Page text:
President-elect Joe Biden will advance Washington’s tough, new attitude toward China, but with an approach that relies more on pressure from U.S. alli
President-elect Joe Biden will advance Washington’s tough, new attitude toward China, but with an approach that relies more on pressure from U.S. allies, sanctions and other tools to shape Beijing’s behavior, according to Biden advisers and China experts.
Mr. Biden has signaled he would ratchet up pressure over China’s human- rights record, sideline President Trump’s “phase one” trade agreement and use leverage from other U.S. partners—possibly including Taiwan—to seek to rein in Beijing’s actions in the region and limit state-led support for high-tech industries, they said.
“These are two things that Biden and the Biden people are talking about—the first is the outreach to allies and partners and like-minded states—democracies,” said Daniel Russel, former Asia diplomat in the Obama-Biden administration, now at the Asia Society Policy Institute think tank. “Secondly is ensuring our policy and strategy are rooted in shared values,” including human rights, democratic principles and market economies.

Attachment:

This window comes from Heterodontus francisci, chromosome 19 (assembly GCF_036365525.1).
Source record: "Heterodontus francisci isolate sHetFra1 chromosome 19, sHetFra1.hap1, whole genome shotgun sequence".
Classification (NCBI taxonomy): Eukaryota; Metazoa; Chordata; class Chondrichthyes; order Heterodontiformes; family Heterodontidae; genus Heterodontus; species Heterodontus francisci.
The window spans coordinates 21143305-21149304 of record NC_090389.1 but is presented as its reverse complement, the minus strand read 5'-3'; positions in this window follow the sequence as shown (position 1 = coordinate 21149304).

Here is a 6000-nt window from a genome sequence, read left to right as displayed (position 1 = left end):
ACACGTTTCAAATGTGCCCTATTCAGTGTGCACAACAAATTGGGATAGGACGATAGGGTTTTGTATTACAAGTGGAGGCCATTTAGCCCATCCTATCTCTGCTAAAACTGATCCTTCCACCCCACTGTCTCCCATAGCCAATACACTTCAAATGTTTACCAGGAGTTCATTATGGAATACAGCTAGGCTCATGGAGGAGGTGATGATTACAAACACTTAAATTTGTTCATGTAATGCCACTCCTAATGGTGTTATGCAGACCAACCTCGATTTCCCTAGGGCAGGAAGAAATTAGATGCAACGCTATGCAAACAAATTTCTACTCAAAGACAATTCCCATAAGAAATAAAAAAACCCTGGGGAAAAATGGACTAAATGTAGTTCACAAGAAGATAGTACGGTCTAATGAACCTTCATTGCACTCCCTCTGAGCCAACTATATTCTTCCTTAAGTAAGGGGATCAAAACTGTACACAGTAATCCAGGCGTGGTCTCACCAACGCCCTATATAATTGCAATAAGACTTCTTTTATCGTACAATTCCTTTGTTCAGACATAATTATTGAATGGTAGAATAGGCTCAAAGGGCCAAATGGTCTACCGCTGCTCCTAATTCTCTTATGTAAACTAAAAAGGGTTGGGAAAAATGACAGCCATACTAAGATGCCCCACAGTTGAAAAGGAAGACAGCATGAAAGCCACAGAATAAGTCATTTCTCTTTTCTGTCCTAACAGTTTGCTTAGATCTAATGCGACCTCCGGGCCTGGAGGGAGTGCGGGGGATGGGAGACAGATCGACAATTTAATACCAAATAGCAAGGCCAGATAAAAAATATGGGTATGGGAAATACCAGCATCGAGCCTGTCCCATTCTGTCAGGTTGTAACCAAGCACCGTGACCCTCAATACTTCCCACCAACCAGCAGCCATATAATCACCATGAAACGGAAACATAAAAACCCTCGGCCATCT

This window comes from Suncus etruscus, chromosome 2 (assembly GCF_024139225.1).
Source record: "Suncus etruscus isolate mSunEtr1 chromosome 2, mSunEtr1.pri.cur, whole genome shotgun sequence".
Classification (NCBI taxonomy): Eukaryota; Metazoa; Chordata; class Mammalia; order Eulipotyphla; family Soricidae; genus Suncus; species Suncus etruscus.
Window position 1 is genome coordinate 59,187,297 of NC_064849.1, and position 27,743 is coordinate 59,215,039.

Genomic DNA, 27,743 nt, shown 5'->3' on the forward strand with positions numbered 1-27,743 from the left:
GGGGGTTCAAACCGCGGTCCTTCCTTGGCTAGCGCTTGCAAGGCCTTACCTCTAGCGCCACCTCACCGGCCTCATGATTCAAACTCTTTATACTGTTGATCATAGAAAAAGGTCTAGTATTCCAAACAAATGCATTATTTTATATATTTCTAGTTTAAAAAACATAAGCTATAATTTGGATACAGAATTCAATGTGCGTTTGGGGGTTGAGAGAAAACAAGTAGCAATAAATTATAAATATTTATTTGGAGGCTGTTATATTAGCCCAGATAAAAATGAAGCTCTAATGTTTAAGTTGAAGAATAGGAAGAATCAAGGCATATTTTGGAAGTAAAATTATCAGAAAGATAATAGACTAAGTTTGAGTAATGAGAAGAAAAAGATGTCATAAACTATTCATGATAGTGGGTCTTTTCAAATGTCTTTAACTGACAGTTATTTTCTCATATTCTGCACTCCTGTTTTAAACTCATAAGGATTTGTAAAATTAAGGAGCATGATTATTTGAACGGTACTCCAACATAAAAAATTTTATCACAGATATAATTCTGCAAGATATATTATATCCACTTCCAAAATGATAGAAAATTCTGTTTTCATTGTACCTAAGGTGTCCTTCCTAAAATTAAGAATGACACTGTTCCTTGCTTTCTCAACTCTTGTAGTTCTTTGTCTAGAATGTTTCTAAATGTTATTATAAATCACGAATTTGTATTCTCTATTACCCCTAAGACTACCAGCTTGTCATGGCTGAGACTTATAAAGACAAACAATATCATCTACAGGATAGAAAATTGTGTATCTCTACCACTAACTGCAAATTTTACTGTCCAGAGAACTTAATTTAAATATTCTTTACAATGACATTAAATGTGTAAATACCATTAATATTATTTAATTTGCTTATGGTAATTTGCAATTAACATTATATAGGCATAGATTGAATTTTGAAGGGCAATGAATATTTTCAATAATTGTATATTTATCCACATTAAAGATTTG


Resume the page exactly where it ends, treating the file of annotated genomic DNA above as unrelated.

Mr. Trump worked unilaterally and directly with Chinese leader Xi Jinping and top Chinese officials in pursuit of a grand trade bargain that has eluded them so far. Mr. Biden’s approach will be similarly firm but, with others involved, will probably be more predictable, analysts say.
“The relationship—or lack thereof—is going to continue to deteriorate,” said Chris Krueger, Washington analyst at Cowen & Co. “With Biden, it will be more linear, though.”